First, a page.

Who will provoke whom into provoking them in the third Test

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We’re not saying either England or India goes out there looking for a fight. We are however saying that quite a few of the players have a keen eye for provocation and could probably uncover a bit of it even if they were sentenced to solitary confinement.

“It just showed this team is not going to back down and take a backward step when provoked,” said Virat Kohli about his team’s response at Lord’s.

Response to what? “I cannot give you the details of the words that were spoken,” he said.

Why were ‘words spoken’? Probably because Jasprit Bumrah fancied a bit of Jimmy au Poivre when England were batting.

Why was Jimmy treated to a ruck of half-pitched no-balls? Probably something he said or did.

Why did Jimmy say or do whatever he said or did? Presumably he was provoked.

Anderson is however responsible for the most astute comment about this whole thing.

Successfully summing up both sides, he said: “They use emotion differently to how we use it. They channel it well.”

28 comments

    1. Top quality I take full responsibility from Jimmy. Heavy implication that it would have worked if the rest of the team was as hardcore as him, but sadly they’re weak, which means his real mistake was not realising how weak they were.

      Most encouraging day in English cricket for a decade; so I’m commenting about something negative from days ago. Jesus Christ.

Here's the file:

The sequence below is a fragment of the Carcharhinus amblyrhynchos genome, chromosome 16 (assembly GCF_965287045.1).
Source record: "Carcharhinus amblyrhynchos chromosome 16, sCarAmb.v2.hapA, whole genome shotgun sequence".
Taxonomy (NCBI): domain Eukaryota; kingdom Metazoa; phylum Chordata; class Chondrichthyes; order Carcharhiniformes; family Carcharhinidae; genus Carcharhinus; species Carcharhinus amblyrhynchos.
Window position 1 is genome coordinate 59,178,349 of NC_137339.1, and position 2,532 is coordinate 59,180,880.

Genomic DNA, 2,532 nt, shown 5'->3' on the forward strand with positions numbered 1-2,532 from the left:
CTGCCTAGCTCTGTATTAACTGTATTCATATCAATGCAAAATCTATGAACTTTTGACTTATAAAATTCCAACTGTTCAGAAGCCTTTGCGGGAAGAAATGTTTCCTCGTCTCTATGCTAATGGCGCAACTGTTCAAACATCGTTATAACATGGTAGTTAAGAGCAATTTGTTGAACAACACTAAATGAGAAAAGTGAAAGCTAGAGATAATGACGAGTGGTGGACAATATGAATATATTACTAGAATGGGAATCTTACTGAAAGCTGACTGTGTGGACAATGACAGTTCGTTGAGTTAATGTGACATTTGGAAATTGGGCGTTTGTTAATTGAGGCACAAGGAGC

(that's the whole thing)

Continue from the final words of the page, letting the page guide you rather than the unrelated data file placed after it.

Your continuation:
1. I think it is slightly shameful of you KC that you have used a image of Kohli from the World Test Championship rather than the present game.
    We come to this site for what is fresh and the latest and greatest news.

    1. You think you’ll get away with reusing one photo when you’re writing something on your phone in the middle of your holiday. You think you’ll get away with it because it feels vaguely relevant and isn’t itself a crucial element. You think something that is wrong.

    1. Wish it wasn’t slow mo. Harder to get a feel for what actually happened.

      Desperately hoping that ‘tip and run’ utterly takes over baseball in a Moneyball stylee.

      1. Very fine. Makes you think about one of the less remarkable cricket skills as well. What a sport.

  2. Taking nothing away from Anderson & Co., one has to wonder how much of this was self-imposed. All this unnecessary talk of “giving it back” and “banter” – add to this the press coverage this kind of stuff gets these days. Perhaps if Kohli and his men had just concentrated on the cricket, would things have been different? This might be too simplistic, but I can’t help but think that not everyone is built the same way and some of the Indian players don’t really enjoy this confrontational style of playing. Rohit looks like someone who would much rather sit down with a pizza and Pujara would undoubtedly want to get back to his macaws (or whatever, he definitely seems like a bird person) instead of mouthing off. Why should captains simply assume that everyone thrives under these conditions? I could well be wrong, but Virat might be missing a trick here.